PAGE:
Political parties' candidate lists for the 2019 Riigikogu elections have been locked down for the most part. Uku Toom of ERR's radio news takes a look at how much parties' top picks have changed since the previous elections four years ago.
Let's take a look at five parliamentary parties and leave the Free Party alone. Not because of their current ratings, but because their list situation is still a bit messy. And I'm not going to start discussing by name those politicians who are running as top pick in the same electoral district again. Let's examine what has changed.
It appears as though the Social Democratic Party (SDE) has seen the most updates. The same names are at the top of the lists in just three electoral districts. True, to some extent this is a bit deceptive, as four top picks simply switched districts. Actual newcomers include Marina Kaljurand, Indrek Tarand, Madis Kallas and Katri Raik.
Pro Patria will be putting out four previous top picks. There aren't actually any really new leaders, although Jüri Luik and Tõnis Lukas have returned to politics.
The Reform Party has the same top candidates in six electoral districts, plus Taavi Rõivas, who was directed, so as not to say banished, to Lääne-Viru County. Kaja Kallas and Siim Kallas are back.
Centre also has the same top candidate in six districts, plus Mihhail Kõlvart, who was moved from Haabersti to Lasnamäe. New names include Raimond Kaljulaid and Janek Mäggi. Jaak Aab has returned.
The Conservative People's Party of Estonia (EKRE) remains the most unchanged — they have the same top candidate as last time in eight districts. New names include Jaak Valge, Leo Kunnas, Peeter Ernits and Kersti Kracht.
Savisaar no big loss
On the subject of losses, Pro Patria has received the biggest battering — Juhan Parts, Margus Tsahkna, Jaak Aaviksoo. Edgar Savisaar is gone from the Centre Party, but that doesn't seem like much of a loss.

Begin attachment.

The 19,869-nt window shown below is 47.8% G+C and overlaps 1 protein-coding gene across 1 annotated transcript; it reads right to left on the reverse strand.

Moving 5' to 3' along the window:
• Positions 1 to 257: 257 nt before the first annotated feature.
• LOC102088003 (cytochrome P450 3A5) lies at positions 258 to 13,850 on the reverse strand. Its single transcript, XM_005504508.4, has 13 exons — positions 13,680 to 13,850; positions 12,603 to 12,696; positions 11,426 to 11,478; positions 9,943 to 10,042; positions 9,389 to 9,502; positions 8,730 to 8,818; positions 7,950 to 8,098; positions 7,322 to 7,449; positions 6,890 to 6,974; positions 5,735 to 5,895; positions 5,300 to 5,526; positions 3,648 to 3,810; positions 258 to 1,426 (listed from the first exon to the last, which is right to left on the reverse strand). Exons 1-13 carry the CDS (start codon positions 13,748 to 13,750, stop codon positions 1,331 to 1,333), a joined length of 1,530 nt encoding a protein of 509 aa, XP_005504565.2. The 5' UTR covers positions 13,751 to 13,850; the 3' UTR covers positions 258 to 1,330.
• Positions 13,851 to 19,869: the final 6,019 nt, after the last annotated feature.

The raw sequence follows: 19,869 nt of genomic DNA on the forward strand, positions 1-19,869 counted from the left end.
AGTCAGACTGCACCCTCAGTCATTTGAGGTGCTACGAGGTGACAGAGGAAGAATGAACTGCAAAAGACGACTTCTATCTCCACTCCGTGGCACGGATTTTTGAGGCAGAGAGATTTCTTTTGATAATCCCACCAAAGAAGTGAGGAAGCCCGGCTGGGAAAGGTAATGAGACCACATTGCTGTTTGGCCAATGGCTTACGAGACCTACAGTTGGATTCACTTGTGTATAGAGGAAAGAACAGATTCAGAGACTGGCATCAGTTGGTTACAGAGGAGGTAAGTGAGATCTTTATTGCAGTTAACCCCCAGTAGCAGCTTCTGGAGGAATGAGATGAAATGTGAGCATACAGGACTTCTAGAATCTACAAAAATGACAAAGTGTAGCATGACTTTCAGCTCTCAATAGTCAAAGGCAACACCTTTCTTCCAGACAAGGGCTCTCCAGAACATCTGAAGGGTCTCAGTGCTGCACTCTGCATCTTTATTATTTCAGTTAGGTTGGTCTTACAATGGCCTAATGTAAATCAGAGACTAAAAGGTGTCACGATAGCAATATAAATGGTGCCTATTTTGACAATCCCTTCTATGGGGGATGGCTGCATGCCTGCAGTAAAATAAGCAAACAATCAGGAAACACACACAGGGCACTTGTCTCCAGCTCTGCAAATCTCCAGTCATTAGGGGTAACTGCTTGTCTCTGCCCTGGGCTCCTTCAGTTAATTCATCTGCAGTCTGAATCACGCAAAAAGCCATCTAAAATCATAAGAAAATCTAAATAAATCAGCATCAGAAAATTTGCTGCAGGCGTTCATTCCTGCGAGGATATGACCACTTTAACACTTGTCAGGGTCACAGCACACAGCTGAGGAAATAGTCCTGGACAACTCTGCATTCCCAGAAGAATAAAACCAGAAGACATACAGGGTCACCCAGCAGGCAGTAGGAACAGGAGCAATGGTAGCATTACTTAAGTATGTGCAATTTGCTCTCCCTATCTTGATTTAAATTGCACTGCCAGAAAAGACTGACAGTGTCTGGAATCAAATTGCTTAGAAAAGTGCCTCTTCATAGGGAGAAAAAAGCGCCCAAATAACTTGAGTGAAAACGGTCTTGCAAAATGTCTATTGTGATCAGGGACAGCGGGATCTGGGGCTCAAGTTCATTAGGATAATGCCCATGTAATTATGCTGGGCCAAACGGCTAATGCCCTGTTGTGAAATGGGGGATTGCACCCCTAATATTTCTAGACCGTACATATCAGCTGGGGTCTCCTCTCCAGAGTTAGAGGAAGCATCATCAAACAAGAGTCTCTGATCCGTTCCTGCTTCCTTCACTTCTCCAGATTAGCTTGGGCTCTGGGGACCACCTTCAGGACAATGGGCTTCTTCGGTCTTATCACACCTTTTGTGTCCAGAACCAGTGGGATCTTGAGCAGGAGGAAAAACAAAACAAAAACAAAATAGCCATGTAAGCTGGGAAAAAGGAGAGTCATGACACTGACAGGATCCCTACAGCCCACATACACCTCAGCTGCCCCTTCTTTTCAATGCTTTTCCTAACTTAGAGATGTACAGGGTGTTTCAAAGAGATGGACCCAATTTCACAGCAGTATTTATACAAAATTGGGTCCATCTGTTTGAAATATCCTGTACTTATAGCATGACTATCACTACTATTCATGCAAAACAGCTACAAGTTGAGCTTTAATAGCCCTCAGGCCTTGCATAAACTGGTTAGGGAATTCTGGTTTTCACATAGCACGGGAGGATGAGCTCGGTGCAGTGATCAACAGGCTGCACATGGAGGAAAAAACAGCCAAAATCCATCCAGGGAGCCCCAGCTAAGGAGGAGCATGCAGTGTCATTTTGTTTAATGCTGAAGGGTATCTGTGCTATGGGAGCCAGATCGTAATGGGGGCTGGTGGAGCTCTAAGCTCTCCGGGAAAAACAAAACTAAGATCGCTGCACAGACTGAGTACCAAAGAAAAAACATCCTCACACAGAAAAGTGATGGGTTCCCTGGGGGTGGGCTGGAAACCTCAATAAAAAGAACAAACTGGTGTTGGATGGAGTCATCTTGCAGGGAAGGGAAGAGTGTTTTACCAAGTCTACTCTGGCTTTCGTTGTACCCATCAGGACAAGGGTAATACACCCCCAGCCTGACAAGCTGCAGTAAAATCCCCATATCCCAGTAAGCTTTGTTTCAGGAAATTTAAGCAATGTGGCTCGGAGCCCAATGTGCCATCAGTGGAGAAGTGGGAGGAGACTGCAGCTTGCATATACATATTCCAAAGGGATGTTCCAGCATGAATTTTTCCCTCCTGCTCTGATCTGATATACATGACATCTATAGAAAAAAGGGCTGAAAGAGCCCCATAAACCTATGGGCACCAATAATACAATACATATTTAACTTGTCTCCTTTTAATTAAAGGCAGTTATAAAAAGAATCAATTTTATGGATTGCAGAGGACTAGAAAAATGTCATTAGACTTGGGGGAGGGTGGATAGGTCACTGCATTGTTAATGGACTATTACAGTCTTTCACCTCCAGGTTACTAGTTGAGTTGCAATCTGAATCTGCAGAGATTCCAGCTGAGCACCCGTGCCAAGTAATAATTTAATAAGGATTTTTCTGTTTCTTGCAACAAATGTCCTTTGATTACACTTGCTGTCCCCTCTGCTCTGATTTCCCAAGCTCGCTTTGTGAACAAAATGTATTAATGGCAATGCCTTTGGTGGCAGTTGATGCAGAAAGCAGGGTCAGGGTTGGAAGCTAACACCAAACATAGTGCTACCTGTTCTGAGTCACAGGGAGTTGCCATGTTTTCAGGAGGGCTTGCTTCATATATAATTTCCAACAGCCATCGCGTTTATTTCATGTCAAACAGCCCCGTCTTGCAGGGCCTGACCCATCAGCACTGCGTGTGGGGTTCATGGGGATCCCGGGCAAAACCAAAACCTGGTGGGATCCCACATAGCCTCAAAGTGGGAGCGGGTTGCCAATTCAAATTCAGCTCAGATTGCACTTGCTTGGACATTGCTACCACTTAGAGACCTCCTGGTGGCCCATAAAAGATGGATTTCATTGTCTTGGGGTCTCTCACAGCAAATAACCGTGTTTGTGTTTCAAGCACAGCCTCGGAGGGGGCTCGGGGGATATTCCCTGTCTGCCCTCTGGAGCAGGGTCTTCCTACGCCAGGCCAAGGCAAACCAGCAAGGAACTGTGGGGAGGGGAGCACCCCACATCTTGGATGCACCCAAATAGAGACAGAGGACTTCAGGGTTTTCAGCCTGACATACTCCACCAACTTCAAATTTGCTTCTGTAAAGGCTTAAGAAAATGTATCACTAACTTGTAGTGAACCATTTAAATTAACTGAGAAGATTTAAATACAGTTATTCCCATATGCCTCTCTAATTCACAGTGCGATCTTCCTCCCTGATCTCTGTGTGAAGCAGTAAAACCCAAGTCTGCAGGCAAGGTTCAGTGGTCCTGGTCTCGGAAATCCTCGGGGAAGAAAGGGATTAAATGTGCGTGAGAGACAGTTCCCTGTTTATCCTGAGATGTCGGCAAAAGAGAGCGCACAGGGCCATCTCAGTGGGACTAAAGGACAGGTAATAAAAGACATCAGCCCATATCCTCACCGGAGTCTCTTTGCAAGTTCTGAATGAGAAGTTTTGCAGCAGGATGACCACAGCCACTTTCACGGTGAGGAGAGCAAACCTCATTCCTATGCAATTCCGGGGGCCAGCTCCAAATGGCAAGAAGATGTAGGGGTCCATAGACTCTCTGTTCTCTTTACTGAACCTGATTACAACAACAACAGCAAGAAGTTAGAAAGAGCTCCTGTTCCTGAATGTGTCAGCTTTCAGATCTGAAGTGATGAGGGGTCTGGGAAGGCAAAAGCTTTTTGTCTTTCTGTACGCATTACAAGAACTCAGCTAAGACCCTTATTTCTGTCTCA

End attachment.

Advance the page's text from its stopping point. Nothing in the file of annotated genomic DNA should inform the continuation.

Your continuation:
Of the new names, it'll be interesting to see if Kaljurand and Tarand have maintained their previous popularity, and whether EKRE's pale names are capable of riding high on the glow of the party's ratings.
But while top candidates as a rule receive the most votes, you need backup, and this is where a spot on the list is important. For the old ones so that they don't take offence, and for the new ones so that they are not disappointed. On that note, while with good results you can move up from the back within an electoral district, a good (or bad) spot in the general list won't change anything.
If you now ask why the Centre Party and the Reform Party are only just confirming their general lists in January, there is one possible answer: to delay the offending of a number of commendable party members.
At the same time, a prime spot in the general list won't save you if you just don't get any votes at all — as happened last time with Kalev Lillo. And has happened with others as well.
But coming back to the current top candidates, if we were to place bets on whose total number of votes will increase the most compared to the previous elections, then I am prepared to bet on Taavi Aas — who earned just 156 votes in the previous elections.
Editor: Aili Vahtla